Hilary called for, and protected through the crowd, the little, timid, widow lady who had taken off the Misses Leaf’s hands their house and furniture, and whom they had made very happy—as the poor often can make those still poorer than themselves—by refusing to accept any thing for the “good will” of the school. Then she was fetched by Elizabeth, who had been given a whole afternoon’s holiday; and mistress and maid went together home, watching the last of the festivities, the chattering groups that still lingered in the twilight streets, and listening to the merry notes of the “Triumph” which came down through the lighted windows of the Town Hall, where the open-air tea drinkers had adjourned to dance country dances, by civic permission, and in perfectly respectable jollity.
“I wonder,” said Hilary—while, despite some natural regret, her spirit stretched itself out eagerly from the narrowness of the place where she was born into the great wide world; the world where so many grand things were thought and written and done; the world Robert Lyon had so long fought with, and was fighting bravely still—“I wonder, Elizabeth, what sort of place London is, and what our life will be in it?”
Elizabeth said nothing. For the moment her face seemed to catch the reflected glow of her mistress’s, and then it settled down into that look of mingled resistance and resolution which was habitual to her. For the life that was to be, which neither knew—oh, if they had known!—she also was prepared.
The day of the Grand Hegira came.
“I remember,” said Miss Leaf, as they rumbled for the last time through the empty morning streets of poor old Stowbury: “I remember my grandmother telling me that when my grandfather was courting her, and she out of coquetry refused him, he set off on horseback to London, and she was so wretched to think of all the dangers he ran on the journey, and in London itself, that she never rested till she got him back, and then immediately married him.”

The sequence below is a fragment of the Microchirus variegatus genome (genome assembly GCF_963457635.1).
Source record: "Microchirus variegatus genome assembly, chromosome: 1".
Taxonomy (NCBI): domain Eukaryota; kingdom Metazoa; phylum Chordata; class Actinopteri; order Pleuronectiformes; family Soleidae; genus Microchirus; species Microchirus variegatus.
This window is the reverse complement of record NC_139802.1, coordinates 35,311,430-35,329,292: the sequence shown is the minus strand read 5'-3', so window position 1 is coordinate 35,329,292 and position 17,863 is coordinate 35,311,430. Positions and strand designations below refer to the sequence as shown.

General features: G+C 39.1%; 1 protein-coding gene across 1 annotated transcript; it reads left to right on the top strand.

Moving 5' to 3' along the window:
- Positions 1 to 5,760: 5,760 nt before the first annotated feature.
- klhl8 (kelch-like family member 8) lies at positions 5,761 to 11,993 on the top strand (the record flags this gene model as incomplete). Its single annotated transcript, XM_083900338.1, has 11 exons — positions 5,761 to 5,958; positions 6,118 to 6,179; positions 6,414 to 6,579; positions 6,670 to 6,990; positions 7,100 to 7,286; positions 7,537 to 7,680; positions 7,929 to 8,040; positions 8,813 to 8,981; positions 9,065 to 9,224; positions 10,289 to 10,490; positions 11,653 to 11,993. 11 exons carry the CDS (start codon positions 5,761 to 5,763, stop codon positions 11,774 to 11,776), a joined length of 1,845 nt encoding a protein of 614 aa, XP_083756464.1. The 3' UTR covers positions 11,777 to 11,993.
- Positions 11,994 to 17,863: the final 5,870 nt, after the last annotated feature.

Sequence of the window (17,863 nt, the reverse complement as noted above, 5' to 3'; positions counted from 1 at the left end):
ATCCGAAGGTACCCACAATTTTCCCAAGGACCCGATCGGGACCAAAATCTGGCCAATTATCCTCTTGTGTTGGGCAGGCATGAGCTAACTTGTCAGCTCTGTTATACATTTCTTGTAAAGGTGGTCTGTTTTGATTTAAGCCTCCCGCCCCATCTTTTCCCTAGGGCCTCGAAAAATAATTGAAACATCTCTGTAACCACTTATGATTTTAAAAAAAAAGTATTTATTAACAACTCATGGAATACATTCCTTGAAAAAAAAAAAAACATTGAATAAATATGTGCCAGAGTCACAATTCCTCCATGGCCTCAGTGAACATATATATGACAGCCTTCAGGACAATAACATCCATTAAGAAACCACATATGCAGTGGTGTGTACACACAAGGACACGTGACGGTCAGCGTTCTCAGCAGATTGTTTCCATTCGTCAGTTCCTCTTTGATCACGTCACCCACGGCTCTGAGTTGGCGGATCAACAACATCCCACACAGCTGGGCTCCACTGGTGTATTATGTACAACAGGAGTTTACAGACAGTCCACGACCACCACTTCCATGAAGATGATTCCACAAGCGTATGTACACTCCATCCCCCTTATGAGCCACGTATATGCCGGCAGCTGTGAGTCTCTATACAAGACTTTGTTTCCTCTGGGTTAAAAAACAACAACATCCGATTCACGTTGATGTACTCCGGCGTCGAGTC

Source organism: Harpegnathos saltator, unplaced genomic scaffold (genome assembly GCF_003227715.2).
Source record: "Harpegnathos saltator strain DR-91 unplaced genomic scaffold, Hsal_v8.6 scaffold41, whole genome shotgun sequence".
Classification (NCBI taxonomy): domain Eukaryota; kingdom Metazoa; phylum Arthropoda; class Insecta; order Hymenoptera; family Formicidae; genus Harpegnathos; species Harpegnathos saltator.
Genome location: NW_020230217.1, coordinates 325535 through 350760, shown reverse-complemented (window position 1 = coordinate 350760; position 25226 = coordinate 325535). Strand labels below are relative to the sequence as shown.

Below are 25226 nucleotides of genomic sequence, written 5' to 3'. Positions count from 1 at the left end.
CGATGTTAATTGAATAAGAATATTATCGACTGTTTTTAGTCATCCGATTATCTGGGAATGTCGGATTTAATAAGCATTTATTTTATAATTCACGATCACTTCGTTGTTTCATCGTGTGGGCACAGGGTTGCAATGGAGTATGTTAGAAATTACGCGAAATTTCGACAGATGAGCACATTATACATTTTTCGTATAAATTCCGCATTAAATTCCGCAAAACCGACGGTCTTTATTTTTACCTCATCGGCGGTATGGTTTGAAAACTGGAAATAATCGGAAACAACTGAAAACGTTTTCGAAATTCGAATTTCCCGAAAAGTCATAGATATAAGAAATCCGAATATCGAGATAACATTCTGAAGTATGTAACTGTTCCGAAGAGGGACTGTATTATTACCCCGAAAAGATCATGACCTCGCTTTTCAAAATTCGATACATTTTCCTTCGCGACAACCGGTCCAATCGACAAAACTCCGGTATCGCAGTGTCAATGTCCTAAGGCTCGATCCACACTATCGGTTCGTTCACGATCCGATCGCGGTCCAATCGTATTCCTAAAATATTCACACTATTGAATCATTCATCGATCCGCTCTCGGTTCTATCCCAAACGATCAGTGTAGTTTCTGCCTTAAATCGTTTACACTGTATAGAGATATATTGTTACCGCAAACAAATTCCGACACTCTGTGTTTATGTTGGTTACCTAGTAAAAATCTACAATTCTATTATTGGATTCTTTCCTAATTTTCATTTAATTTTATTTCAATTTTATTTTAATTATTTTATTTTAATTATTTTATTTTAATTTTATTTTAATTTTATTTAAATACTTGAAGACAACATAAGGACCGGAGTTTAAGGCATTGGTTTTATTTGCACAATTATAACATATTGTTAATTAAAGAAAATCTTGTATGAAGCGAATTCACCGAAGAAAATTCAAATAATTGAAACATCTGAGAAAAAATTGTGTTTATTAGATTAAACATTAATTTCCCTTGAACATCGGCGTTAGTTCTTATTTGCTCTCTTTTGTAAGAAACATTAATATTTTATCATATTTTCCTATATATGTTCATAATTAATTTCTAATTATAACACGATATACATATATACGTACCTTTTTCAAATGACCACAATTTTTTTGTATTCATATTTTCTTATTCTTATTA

“No such catastrophe is likely to happen to any of us, except, perhaps, to Elizabeth,” said Miss Hilary, trying to get up, a little feeble mirth, any thing to pass away the time and lessen the pain of parting, which was almost too much for Johanna. “What do you say? Do you mean to get married in London, Elizabeth?”
But Elizabeth could make no answer, even to kind Miss Hilary. They had not imagined she felt the leaving her native place so much. She had watched intently the last glimpse of Stowbury church tower, and now sat with reddened eyes, staring blankly out of the carriage window,
“Silent as a stone.”
Once or twice a large slow tear gathered on each of her eyes, but it was shaken off angrily from the high check bones, and never settled into absolute crying. They thought it best to take no notice of her. Only, when reaching the new small station, where the “resonant steam eagles” were, for the first time, beheld by the innocent Stowbury ladies, there arose a discussion as to the manner of traveling. Miss Leaf said, decidedly “Second class; and then we can keep Elizabeth with us.” Upon which Elizabeth’s mouth melted into something between a quiver and a smile.